Archaeologists, both German and Kurdish, have discovered a Bronze Age palace and cuneiform tablets in Iraqi Kurdistan. The palace, located on the eastern bank of the Tigris River in the region of Iraqi Kurdistan, is believed to date back to the time of the Mittani Empire, which dominated much of northern Mesopotamia and Syria between the 15th and 14th centuries BCE.

The Mittani Empire is among the least explored states of the Ancient Near East. Scientists hope to gain new insights into the politics, economy, and history of this empire by analyzing the cuneiform tablets found in the palace.

Last fall, a drop in the water level of the Mosul Reservoir in northern Iraq unexpectedly revealed the remains of an ancient city known for some years but previously inaccessible due to submersion.

The Mitanni Empire circa 1400 B.C./photo Javierfv1212 on Wikimedia Commons

An archaeological excavation was swiftly carried out on the exposed ruins before being submerged again. The excavation was led by Dr. Hasan Ahmed Qasim and Dr. Ivana Puljiz as part of a joint project between the University of Tübingen and the Kurdistan Organization of Archaeology.

According to Ivana Puljiz from the Institute of Tübingen for Ancient Near Eastern Studies (IANES), the discovered structure has thick interior walls made of ceramic bricks, some up to two meters thick. Some walls exceed a height of 2 meters, and parts of the interior are plastered with gypsum.

Remains of murals in bright red and blue hues have also been found. In the second millennium BCE, murals were likely a typical feature of Ancient Near Eastern palaces, but they have rarely survived. Therefore, the discovery of murals in Kemune is an archaeological sensation.

Photo Universität Tübingen

The palace remains are at least seven meters tall, with two clearly visible usage phases indicating that the building was used over a very long period. Inside the palace, the team identified several rooms, eight of which were partially excavated.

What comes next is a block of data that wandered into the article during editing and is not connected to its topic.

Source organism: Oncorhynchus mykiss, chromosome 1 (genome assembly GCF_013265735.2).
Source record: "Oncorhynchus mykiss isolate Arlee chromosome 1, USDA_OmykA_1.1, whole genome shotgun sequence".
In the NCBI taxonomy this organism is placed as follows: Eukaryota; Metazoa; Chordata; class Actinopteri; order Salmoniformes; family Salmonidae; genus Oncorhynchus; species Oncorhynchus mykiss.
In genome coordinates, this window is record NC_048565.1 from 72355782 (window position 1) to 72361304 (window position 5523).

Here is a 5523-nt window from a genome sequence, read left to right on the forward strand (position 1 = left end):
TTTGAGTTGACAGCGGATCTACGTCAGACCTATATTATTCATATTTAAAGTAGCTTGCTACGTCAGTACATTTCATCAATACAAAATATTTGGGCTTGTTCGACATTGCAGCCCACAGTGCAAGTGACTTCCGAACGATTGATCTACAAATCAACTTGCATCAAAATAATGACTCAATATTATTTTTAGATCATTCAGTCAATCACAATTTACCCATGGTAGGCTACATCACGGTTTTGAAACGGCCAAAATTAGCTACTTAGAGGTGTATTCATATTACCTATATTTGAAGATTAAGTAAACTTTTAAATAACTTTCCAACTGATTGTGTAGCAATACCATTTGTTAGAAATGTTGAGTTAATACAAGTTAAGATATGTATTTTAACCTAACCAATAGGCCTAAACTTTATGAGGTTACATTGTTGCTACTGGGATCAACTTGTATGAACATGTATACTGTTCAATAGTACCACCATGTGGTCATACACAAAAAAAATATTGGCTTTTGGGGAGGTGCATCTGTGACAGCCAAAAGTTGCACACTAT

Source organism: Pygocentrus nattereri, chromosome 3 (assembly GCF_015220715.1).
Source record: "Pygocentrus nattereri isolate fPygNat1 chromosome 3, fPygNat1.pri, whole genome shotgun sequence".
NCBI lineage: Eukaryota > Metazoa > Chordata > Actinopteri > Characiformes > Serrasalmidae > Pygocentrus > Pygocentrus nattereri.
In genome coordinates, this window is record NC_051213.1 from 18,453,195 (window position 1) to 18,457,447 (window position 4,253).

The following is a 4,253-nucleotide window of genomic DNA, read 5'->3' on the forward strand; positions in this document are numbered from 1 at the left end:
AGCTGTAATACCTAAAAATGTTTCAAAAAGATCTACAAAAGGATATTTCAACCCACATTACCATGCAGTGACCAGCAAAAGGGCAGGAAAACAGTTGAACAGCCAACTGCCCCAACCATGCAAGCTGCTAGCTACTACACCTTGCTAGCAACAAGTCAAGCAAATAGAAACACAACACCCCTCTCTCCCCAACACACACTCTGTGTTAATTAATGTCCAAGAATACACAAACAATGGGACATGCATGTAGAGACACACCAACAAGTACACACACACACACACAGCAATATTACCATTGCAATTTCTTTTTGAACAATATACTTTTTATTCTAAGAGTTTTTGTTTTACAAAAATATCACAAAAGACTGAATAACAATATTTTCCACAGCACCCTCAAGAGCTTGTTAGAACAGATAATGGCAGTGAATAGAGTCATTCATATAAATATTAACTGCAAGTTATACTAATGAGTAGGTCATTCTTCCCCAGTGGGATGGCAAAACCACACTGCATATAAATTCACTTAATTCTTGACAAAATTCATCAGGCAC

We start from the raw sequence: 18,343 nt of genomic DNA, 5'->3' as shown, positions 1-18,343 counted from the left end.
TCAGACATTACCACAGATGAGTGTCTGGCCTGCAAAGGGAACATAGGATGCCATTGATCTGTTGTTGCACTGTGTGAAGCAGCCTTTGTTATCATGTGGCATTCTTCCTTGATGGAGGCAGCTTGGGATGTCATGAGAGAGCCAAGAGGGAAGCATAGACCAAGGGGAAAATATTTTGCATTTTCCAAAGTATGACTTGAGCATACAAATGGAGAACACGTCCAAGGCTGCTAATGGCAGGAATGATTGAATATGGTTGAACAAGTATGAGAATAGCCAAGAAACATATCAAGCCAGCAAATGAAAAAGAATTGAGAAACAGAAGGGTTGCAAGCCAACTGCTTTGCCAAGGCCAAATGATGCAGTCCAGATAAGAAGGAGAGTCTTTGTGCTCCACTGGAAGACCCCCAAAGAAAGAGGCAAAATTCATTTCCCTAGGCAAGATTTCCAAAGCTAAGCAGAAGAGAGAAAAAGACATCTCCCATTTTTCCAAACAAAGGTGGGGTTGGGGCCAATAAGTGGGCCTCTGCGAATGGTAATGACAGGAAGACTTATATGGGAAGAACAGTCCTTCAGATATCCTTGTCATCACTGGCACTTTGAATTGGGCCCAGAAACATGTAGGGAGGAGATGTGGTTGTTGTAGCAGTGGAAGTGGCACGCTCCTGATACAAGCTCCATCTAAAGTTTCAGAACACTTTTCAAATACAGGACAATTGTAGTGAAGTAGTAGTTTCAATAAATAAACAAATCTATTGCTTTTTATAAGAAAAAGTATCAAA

Large fired bricks, used as floor slabs, were found in some areas. Ten cuneiform clay tablets from Mittani were discovered in the palace rooms and are currently being translated and evaluated by philologist Dr. Betina Faist (University of Heidelberg).

The content of one tablet suggests that Kemune was likely the ancient city of Zachiku, mentioned in an ancient Eastern source from the Bronze Age (around 1800 BCE).

Photo Universität Tübingen

This would mean that the city existed for at least 400 years. Future research will confirm if this identification is correct.

In antiquity, the palace was situated on a hill at the edge of the river valley, only 20 meters from the eastern bank of the Tigris before the area was flooded.

During the Mittani period, a monumental terrace wall built with clay bricks was erected in front of the western facade of the palace to support the sloping ground towards the river. Thus, the palace was enthroned over the Tigris Valley.

Photo Universität Tübingen

Surveys conducted under the direction of Dr. Paola Sconzo in the vicinity of the palace indicate that a larger city was connected to the palace in the northward direction.

The Mittani Empire, extending from the 15th century to the mid-14th century BCE, spanned from the Mediterranean coast to the east of present-day northern Iraq. The core of this vast empire was in the current northeast of Syria, where its capital Waschukanni was likely located but remains uncertain.

Cuneiform texts from Tell el-Amarna in modern-day Egypt show that Mittani kings interacted on an equal footing with Egyptian pharaohs and the great kings of Hatti and Babylon.

For instance, Mittani King Tushratta gave his daughter in marriage to Pharaoh Amenhotep III. Around 1350 BCE, Mittani lost its political significance, and the territories it controlled came under the influence of surrounding Hittite and Assyrian empires.


Sources

Universität Tübingen


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